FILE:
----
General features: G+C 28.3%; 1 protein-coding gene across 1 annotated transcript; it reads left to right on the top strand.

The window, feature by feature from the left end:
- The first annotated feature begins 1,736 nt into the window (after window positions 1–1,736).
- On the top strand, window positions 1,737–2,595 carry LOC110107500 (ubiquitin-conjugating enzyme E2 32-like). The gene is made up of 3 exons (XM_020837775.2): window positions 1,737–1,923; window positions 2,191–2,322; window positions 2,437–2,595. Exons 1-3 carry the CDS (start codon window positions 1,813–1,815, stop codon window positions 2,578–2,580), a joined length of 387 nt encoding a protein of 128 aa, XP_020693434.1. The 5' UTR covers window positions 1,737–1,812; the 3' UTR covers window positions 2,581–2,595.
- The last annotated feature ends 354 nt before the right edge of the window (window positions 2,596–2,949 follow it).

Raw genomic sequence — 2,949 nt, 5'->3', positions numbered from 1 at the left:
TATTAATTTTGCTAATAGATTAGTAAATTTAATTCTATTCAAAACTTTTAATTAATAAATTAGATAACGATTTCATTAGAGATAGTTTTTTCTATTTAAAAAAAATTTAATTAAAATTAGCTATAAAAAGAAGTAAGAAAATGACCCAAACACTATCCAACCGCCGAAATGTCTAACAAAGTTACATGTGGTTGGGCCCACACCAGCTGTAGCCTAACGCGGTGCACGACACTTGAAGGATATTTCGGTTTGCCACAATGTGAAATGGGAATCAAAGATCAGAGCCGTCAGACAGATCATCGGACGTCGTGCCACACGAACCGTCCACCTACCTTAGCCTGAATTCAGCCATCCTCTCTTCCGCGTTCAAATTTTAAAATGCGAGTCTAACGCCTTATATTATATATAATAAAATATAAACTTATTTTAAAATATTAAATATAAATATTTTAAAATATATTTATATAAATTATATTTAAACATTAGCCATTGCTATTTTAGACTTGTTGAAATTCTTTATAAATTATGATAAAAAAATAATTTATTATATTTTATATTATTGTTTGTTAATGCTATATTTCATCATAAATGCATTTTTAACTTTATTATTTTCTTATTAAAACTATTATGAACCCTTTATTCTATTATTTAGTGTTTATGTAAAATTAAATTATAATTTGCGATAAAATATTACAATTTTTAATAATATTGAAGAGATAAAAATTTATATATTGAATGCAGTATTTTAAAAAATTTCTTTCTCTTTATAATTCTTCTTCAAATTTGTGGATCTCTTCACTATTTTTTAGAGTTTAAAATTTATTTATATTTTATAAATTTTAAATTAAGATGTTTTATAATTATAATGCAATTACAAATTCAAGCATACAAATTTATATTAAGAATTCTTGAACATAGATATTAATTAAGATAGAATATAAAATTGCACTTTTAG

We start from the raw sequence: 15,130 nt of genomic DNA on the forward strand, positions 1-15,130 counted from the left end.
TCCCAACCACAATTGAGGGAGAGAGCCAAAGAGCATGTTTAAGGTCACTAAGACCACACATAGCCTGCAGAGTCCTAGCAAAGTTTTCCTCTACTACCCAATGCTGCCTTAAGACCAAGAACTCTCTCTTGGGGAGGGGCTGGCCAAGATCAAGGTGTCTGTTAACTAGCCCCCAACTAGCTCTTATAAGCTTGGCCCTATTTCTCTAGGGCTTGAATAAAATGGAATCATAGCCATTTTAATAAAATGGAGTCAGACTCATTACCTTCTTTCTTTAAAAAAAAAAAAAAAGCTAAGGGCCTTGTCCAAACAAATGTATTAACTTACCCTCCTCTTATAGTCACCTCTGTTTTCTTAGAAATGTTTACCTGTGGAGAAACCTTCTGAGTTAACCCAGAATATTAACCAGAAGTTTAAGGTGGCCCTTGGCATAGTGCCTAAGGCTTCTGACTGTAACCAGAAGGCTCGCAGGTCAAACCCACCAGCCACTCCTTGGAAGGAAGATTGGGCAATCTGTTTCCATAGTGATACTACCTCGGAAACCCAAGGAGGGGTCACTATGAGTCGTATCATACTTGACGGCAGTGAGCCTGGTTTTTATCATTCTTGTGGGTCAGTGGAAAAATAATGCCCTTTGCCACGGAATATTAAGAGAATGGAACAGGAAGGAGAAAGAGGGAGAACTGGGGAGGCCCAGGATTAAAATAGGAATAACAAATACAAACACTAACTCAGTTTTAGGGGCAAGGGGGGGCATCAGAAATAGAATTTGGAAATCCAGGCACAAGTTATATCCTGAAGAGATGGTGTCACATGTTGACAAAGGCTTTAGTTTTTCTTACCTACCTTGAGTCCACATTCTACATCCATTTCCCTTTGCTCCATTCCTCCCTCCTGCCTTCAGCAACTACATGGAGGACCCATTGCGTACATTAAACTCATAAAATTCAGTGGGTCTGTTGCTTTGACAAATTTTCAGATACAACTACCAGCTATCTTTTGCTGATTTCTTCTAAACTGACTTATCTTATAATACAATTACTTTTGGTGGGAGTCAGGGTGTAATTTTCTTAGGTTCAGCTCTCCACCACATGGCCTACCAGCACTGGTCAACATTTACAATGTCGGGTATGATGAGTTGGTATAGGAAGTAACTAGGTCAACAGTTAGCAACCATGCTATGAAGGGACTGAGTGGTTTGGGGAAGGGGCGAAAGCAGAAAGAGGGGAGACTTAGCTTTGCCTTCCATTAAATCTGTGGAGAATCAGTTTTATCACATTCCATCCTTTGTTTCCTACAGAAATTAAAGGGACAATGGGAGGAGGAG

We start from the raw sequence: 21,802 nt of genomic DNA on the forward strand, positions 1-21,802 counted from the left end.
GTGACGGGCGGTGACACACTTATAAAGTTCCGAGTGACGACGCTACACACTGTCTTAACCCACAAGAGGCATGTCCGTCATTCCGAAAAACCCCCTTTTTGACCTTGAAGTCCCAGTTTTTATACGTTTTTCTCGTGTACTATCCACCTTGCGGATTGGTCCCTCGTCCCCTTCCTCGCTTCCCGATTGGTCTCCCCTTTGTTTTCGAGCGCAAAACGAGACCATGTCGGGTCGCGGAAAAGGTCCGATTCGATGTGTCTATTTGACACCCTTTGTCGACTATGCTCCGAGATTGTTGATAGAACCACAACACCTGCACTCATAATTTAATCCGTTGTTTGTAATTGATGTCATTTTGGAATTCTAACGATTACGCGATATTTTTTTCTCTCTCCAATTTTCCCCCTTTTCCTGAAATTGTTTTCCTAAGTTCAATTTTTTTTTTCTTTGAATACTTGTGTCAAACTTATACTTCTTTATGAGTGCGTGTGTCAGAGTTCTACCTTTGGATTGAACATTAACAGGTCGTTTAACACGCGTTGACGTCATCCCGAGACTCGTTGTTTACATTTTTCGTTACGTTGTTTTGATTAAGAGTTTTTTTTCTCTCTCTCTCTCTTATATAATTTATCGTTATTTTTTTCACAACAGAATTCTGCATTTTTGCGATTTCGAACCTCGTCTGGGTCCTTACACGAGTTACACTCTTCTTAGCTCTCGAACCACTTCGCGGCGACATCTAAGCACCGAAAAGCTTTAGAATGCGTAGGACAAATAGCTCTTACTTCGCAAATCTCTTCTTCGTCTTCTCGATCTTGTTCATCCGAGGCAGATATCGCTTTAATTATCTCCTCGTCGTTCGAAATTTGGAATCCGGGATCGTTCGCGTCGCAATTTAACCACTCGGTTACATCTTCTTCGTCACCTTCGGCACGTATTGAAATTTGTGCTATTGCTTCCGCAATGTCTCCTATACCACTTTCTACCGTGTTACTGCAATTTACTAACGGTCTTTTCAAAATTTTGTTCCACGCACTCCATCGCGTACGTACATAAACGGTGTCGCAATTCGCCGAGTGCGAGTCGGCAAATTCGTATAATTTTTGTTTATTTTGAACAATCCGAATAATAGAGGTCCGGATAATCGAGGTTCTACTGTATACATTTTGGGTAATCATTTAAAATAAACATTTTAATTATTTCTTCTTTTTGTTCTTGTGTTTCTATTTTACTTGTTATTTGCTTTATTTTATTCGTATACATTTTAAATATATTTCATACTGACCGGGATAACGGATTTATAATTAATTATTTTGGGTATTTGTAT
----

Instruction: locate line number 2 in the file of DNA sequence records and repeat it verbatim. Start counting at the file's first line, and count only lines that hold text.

The window, feature by feature from the left end: